The 15th Annual Coney Island Film Festival kicks off tonight, September 18, with a doc about burlesque duo Trixie Little and The Evil Hate Monkey and an opening night party featuring live sideshow, burlesque and an open bar. This year’s selections include over 100 films in 16 programs, wrapping up on Sunday evening with a roster of Coney-centric films and a Coney Island style awards ceremony at the famed “Bump Your Ass Off” Eldorado Bumper Cars.
Several films screening at the film fest were made by or are about ATZ friends and acquaintances. We asked them to share behind the scenes anecdotes about the making of their films.
Photographer and videographer Jim McDonnell is following up his 2014 “Made in Coney Island” winning short doc “Thunderbolt” with a documentary feature “The Longest Friday of the Year” (Program 16, Sunday, 6pm). The Friday of the title is June 19, 2015, the first weekend and the first fireworks show of summer and the eve of the Mermaid Parade.
It was my goal to show a day in the life of Coney Island from and give a glimpse into the lives of some of the people that work in the amusement district. There were 11 different people that shot footage for me that I staggered over the course of the day, and that’s not including myself. We shot from 4:30 in the morning until 1:15 the next morning.
Despite only being a one day shoot – it was the largest and most ambitious production I’ve ever done. Some of my cinematographers were Coney greats including Bruce Handy, Eddie Mark, Lloyd Handwerker, Kenny Lombardi and Raymond Adams (just to name a few).
I conducted a total of 22 interviews/conversations but only used 18. Some of the interviewees are DJ Vourderis from the Wonder Wheel; Ray Valenz, Betty Bloomerz and Patrick Wall from Coney Island USA; Louis Beard from Eldorado; and Fernando Velasquez from Luna Park. I really wanted to emphasize the diversity of the community.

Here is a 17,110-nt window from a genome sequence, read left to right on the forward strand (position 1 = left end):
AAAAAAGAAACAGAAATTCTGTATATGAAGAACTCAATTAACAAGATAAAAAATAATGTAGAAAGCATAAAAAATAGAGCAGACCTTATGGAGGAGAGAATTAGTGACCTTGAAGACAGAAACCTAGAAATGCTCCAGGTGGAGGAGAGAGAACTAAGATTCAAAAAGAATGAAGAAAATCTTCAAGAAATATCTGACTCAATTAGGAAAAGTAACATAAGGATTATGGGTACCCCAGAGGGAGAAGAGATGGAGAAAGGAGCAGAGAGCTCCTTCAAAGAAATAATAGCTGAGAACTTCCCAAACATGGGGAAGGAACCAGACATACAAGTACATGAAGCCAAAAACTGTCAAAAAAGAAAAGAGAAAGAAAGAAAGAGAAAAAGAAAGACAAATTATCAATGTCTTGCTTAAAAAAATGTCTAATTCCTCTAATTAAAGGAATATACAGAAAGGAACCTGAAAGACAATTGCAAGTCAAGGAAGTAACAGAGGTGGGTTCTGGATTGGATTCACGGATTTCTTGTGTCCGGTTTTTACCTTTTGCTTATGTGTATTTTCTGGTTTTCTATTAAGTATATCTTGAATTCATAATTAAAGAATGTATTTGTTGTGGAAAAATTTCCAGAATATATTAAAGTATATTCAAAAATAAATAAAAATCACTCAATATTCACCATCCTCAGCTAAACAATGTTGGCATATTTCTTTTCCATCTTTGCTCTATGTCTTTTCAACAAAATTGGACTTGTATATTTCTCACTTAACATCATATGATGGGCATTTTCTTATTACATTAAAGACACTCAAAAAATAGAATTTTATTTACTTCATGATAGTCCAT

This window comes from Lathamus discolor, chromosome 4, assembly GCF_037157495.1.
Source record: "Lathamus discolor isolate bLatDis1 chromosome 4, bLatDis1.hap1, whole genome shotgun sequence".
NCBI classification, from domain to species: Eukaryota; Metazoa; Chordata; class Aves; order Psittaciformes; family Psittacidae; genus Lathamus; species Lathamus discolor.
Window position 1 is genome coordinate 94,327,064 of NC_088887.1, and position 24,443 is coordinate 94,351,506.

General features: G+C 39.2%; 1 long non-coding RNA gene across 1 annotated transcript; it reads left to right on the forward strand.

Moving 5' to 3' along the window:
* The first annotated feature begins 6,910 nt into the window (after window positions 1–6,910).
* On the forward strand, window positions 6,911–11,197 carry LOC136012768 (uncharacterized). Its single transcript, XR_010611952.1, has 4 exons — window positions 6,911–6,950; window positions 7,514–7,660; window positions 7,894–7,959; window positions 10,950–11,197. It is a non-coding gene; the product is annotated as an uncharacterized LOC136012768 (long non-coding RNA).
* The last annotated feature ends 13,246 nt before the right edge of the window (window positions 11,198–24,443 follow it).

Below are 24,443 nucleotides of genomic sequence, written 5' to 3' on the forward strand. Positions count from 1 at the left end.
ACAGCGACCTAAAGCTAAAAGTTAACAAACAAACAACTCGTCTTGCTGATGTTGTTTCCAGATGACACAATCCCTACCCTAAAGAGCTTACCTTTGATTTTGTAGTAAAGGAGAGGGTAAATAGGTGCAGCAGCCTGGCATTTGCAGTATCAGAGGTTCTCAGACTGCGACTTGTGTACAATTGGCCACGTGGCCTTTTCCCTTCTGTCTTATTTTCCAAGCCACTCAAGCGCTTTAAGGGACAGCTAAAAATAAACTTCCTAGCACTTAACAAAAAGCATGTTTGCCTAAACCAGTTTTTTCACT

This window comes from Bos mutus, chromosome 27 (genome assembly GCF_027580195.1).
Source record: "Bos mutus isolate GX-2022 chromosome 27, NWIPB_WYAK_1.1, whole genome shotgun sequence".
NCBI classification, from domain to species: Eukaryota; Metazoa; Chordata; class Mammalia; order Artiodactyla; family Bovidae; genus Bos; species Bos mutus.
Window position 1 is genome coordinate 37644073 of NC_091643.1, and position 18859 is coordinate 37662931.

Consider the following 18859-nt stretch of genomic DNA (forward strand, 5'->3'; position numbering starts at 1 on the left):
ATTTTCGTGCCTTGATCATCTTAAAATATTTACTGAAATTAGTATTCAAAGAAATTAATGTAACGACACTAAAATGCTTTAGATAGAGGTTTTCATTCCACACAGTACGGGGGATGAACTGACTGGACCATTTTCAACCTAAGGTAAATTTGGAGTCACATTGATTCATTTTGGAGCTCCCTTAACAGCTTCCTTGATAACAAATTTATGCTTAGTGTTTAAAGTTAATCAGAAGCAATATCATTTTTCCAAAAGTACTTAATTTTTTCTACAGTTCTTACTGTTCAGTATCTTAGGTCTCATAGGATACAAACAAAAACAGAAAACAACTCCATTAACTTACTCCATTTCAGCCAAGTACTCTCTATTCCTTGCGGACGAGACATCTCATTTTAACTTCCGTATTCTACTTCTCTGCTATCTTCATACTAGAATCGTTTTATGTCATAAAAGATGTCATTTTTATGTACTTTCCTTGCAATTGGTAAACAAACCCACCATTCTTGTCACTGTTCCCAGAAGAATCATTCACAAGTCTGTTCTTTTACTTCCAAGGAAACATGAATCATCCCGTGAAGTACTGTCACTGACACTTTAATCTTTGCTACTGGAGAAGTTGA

“This Side of Dreamland” by Patrick Reagan and Joshua Glick (Program 16, Sunday, 6pm) is about Coney Island artist Marie Roberts, whose sideshow banners have emblazoned Coney Island USA’s building since 1997. Lester A. Roberts, Marie’s uncle, was a talker extraordinaire with the Dreamland Circus Sideshow in the 1920s.
I think they looked at a bit of Coney Island through me. I started a painting on camera (which I cursed myself no end for doing, it was the Kavadlo Brothers painting, and I had to use a photo) and I worked over that thing a lot. Patrick’s eye was sensitive, he got my arm painting, which was really the important thing in the shot.
I think they got me, and the culture of the place, the amusement part anyway, and that they did an incredible job in less than ideal situations. They even got the animals. There is a scene in my yard with the Dreamland animals graves and Hyjinx from CIUSA (all buried there). Momma cat appears, Patrick put some animated cats in which I am not wild about but he is.
As the story goes, Lester came back from his traveling sideshow and left the snake and monkey at the house. My father took care of them. Have photo of him and monkey. She died because the house was drafty and she caught a cold. They are buried in the yard along with Hyjinx and my Floyd and Bessie cats. Graves were not marked but my father pointed them out many times. There are flowering bushes there now.